Marine vet-turned-California congressman Duncan Hunter to resign next week after conviction in corruption case

U.S. Representative Duncan Hunter leaves federal court after pleading guilty to misusing campaign funds, in San Diego, California, U.S., December 3, 2019. (REUTERS/Mike Blake)

SAN DIEGO (Reuters) - U.S. Representative Duncan Hunter, a leading California Republican who pleaded guilty last month to a federal corruption charge of conspiracy to misuse campaign funds, announced on Tuesday that he would resign from office effective Jan. 13.

Hunter, 43, whose conviction set off a scramble within the Republican Party to succeed him while seemingly boosting Democrats' chances to gain his seat, notified Governor Gavin Newsom and House Speaker Nancy Pelosi by letter of his departure date.

The U.S. Marine Corps combat veteran and six-term congressman, an early supporter of President Donald Trump, faces sentencing in March.

Hunter's letters make no mention of his criminal conviction but instead cite his work in Congress on behalf of the military, war veterans, education and the maritime industry. An aide, Michael Harrison, said the Jan. 13 date held no significance.

Hunter and his wife, Margaret, were indicted in 2018 on charges of misappropriating $250,000 in campaign donations to pay for personal expenses, including their children's private school tuition, lavish travel, expensive meals at restaurants and clothing.

His wife pleaded guilty and named her spouse a co-conspirator in June, the same month prosecutors alleged in court papers that Hunter had spent campaign funds on extramarital liaisons with five women, all lobbyists or congressional staffers.

After long insisting he was wrongly accused and the victim of a politically motivated prosecution, Hunter pleaded guilty on Dec. 3 to a single count of conspiring to convert campaign funds to personal use.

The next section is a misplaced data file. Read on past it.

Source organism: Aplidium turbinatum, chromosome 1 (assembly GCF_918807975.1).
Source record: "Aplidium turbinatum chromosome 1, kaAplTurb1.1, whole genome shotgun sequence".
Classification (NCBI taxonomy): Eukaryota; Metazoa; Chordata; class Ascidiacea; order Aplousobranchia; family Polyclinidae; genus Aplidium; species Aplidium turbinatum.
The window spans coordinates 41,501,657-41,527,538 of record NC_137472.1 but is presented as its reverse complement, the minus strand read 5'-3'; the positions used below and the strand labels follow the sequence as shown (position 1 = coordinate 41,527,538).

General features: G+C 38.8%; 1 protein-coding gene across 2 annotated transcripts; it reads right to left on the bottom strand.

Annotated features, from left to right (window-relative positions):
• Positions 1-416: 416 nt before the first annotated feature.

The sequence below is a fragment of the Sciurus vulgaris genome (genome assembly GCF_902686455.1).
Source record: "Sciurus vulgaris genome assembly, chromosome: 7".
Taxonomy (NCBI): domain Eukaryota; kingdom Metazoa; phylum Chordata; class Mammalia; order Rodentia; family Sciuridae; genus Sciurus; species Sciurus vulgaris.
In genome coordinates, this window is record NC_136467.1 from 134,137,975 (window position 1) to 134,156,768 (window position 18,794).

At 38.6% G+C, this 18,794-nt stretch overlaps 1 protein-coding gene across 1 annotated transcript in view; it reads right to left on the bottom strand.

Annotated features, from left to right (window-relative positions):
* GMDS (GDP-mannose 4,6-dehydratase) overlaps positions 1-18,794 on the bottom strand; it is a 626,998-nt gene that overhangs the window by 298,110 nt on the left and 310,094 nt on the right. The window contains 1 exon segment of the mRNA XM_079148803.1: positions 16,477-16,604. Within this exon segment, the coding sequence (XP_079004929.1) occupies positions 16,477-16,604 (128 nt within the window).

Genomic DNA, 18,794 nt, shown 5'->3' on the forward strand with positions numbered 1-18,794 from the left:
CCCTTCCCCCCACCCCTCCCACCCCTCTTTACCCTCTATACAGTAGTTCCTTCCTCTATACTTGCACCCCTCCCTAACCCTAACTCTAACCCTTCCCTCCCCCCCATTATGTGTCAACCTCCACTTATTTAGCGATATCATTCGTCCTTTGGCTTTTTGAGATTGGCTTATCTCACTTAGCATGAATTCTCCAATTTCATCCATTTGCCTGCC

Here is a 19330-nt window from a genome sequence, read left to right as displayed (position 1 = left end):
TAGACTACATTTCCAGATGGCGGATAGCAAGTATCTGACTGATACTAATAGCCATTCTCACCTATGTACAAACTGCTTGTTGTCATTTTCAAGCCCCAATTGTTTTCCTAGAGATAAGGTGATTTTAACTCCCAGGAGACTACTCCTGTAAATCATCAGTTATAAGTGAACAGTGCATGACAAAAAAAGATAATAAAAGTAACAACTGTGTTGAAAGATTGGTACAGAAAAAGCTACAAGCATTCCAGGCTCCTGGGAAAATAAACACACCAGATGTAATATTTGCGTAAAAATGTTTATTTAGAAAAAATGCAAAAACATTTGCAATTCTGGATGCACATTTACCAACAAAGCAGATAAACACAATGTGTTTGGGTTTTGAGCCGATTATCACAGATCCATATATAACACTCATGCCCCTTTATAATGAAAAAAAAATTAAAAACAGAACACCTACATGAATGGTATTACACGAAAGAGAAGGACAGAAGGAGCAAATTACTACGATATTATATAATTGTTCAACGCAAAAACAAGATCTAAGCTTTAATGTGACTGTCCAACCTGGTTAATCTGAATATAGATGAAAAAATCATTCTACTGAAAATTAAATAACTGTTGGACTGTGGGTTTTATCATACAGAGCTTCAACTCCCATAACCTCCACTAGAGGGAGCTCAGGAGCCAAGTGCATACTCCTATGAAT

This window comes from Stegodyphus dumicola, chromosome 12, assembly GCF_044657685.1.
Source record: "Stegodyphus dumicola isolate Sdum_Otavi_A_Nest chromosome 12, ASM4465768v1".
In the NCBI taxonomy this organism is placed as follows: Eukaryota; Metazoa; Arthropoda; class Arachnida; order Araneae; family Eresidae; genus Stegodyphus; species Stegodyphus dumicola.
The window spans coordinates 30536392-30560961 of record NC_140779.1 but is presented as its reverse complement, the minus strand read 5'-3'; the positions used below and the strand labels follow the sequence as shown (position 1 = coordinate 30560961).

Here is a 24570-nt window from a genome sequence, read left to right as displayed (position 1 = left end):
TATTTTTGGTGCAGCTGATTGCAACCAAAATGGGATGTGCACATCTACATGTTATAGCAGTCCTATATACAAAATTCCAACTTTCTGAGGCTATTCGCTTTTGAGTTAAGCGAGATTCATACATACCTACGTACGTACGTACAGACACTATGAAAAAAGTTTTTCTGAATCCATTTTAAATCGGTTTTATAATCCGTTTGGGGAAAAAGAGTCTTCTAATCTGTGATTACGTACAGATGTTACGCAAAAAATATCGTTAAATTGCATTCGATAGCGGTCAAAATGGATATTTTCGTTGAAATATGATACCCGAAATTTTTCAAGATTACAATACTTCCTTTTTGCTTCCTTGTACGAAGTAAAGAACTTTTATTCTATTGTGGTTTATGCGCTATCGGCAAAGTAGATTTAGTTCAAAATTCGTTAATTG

He did so, Hunter said, to spare his family a trial. At the time, his representatives would only say Hunter would resign "after the holidays."

Sentencing is set for March 17, and he faces a maximum penalty of five years in prison.

Assistant U.S. Attorney Phillip Halpern told Reuters last month that if the court abides by prosecutors' recommendation, Hunter likely "will be doing upwards of 14 months in jail."

The conviction has set the stage for a wide-open race to succeed Hunter, who won election in 2008 to fill the seat his father had held until his own retirement that year.

Ten candidates for California's 50th congressional district, which leans heavily Republican, have qualified for the 2020 ballot so far.

Among them are former U.S. Representative Darrell Issa, a Republican who previously served in a neighboring district, and Democrat Ammar Campa-Najjar, who narrowly lost his bid for the seat in 2018 when Hunter was still under indictment.

In California's open-primary system, the top two vote-getters advance to the general election, even if they are from the same party. Democrats already hold a large majority of California's 53 seats in the U.S. House of Representatives.

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